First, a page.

I just got back from the Catholic Campus Ministry association’s Conference and was so excited to catch up with Fr. Jim Bacik, who was my favorite professor in Graduate School. He taught me Rahner in his classic Midwestern drawl that’s part Jimmy Stewart and part Gomer Pyle. He just retired as the longtime director at Corpus Christi University Parish at the University of Toledo and received the big award from CCMA which I say is like going into the Campus Ministry Hall of Fame.
We’re at a strange time in the church, when often it seems like the spirit of Vatican II is under suspicion. In his acceptance speech, Fr Jim reminded us that we need to keep the spirit of the council alive. It gave him great hope to see so many of us in the audience and he was excited to see so many lay people now serving as campus ministers. He pointed out two of his staff members, Bryce Roberts, a young twenty something who Bacik has mentored into a fine minister (I even tried to steal him away once!) and his longtime associate director Pam Meseroll. He stated that a lot of priests don’t last because they can’t handle the administration. In his case, Pam handled the administration, while he was able to be a Pastoral presence and teacher for nearly 30 years. “I was the pastor, but Pam ran the place!” he stated.
Jim Bacik is a legend. He was the principle writer for the U.S. Bishop’s document on Campus Ministry “Empowered by the Spirit” and it still serves today’s generation well nearly 25 years later.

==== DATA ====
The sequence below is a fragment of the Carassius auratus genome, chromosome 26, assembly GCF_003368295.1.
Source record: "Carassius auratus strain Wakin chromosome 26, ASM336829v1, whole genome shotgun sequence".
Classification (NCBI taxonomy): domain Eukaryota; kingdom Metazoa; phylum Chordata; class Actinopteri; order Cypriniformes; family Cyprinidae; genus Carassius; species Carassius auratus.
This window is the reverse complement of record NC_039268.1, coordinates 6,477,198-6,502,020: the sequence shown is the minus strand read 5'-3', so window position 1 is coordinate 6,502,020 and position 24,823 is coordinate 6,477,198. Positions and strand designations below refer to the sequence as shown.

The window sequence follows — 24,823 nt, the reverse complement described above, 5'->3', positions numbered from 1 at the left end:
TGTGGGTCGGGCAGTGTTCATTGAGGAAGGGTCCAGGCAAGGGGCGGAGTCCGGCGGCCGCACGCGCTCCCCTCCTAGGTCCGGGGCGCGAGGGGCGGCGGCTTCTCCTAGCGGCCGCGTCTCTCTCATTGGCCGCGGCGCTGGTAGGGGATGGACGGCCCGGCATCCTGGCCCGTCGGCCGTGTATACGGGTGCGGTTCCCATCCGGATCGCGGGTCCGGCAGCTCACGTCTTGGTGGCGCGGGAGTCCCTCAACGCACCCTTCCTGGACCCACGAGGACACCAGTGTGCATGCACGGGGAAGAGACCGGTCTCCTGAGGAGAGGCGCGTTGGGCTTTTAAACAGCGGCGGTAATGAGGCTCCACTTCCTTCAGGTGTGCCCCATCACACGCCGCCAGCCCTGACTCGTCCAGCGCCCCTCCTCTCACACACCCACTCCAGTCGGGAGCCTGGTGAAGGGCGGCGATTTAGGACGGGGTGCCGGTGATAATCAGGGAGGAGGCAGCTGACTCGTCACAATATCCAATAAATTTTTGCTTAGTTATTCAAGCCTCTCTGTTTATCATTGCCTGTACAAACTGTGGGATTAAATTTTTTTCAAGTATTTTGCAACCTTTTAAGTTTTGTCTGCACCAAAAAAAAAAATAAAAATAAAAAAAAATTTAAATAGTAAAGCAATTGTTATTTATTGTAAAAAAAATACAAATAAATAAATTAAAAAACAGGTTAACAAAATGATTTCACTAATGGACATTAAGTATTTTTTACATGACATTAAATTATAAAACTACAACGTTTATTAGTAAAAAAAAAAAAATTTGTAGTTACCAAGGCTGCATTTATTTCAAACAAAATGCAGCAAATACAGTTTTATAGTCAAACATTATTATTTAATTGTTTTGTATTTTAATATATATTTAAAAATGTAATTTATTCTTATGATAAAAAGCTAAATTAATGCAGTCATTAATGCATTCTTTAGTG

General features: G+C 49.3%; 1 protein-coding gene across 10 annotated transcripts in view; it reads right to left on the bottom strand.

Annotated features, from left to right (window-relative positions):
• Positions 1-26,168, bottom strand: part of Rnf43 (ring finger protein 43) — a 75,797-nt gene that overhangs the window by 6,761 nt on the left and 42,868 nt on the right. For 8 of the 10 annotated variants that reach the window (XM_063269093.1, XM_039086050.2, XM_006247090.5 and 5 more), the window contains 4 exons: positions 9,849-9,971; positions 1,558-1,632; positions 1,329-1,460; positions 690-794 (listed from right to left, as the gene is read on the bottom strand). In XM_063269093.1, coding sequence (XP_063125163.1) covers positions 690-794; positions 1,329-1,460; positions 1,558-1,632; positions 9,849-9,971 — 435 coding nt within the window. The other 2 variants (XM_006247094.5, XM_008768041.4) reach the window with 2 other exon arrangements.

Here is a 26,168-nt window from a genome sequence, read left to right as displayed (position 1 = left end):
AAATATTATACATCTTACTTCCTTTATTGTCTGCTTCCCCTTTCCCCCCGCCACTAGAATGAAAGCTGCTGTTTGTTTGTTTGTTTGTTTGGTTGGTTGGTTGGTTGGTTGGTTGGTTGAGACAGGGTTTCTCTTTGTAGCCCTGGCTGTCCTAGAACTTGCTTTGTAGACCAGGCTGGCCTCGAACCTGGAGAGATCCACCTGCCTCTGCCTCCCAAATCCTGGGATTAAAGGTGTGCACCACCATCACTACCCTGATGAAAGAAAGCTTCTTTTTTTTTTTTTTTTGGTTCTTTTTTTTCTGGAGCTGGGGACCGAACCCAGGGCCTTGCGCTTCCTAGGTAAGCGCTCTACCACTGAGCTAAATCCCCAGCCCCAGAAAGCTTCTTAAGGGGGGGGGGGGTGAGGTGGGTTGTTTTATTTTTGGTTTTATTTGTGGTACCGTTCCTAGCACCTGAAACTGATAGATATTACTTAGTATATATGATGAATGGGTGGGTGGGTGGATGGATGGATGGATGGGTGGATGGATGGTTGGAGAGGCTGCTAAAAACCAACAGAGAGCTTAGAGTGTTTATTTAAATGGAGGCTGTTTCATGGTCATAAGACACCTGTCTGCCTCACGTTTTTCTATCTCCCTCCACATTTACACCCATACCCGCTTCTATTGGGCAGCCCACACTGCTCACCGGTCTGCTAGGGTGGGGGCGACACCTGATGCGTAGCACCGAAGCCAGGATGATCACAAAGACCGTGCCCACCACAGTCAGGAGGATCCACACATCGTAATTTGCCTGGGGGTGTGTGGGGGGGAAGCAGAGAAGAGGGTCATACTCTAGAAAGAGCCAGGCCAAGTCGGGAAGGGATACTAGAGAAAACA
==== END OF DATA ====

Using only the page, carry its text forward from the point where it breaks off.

I was able to have a private moment with my old professor and he was so excited to see me. He called me “Oh! One of my prized students, one of my more famous students!”
I nearly broke down in tears.
Fr Jim’s work is central to my first book, Googling God (Paulist, 2007). Thanks to him I was able to prove much of my thesis, which led to its publication. So I am forever in his debt.
Campus Ministry wouldn’t be Campus Ministry without this great “Dean of Campus Ministers”. What’s more is the challenge that we who come after him now have in keeping his vision alive and maintaining the spirit of that vital council we know as the Second Vatican Council.
Karl Rahner taught Jim that the more that theology can respond collaboratively with the world, especially science, the more it will make a claim on people’s hearts and minds. We need to have this “Bacik Instinct” as ministers on campus, to meet our students where they are and to help them step up and shake hands with their own minds and form an adult faith that can withstand their own sense of critical thought. Our collegians deserve nothing less.
And the church has received nothing less than that from Fr. Bacik.
So blessings my friend, mentor and colleague. May you continue to teach us all as you enter semi-retirement and may you continue to bless us with the gift that is you.